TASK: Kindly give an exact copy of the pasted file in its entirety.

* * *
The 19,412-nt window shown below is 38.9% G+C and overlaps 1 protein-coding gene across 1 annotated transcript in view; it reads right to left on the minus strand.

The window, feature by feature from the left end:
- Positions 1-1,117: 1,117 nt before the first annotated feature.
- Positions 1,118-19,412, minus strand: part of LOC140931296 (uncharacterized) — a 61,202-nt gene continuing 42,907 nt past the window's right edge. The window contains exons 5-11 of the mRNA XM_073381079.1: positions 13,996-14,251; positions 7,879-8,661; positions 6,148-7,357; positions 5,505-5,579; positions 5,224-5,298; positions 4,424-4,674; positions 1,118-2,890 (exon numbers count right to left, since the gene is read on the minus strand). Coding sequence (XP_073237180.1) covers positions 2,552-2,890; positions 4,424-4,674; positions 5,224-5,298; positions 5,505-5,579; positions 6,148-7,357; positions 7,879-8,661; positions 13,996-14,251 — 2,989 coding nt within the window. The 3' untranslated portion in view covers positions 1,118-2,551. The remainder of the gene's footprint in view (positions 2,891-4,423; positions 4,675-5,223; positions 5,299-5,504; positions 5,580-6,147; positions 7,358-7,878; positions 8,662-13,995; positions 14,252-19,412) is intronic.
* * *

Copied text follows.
The 19,412-nt window shown below is 38.9% G+C and overlaps 1 protein-coding gene across 1 annotated transcript in view; it reads right to left on the minus strand.

The window, feature by feature from the left end:
- Positions 1-1,117: 1,117 nt before the first annotated feature.
- Positions 1,118-19,412, minus strand: part of LOC140931296 (uncharacterized) — a 61,202-nt gene continuing 42,907 nt past the window's right edge. The window contains exons 5-11 of the mRNA XM_073381079.1: positions 13,996-14,251; positions 7,879-8,661; positions 6,148-7,357; positions 5,505-5,579; positions 5,224-5,298; positions 4,424-4,674; positions 1,118-2,890 (exon numbers count right to left, since the gene is read on the minus strand). Coding sequence (XP_073237180.1) covers positions 2,552-2,890; positions 4,424-4,674; positions 5,224-5,298; positions 5,505-5,579; positions 6,148-7,357; positions 7,879-8,661; positions 13,996-14,251 — 2,989 coding nt within the window. The 3' untranslated portion in view covers positions 1,118-2,551. The remainder of the gene's footprint in view (positions 2,891-4,423; positions 4,675-5,223; positions 5,299-5,504; positions 5,580-6,147; positions 7,358-7,878; positions 8,662-13,995; positions 14,252-19,412) is intronic.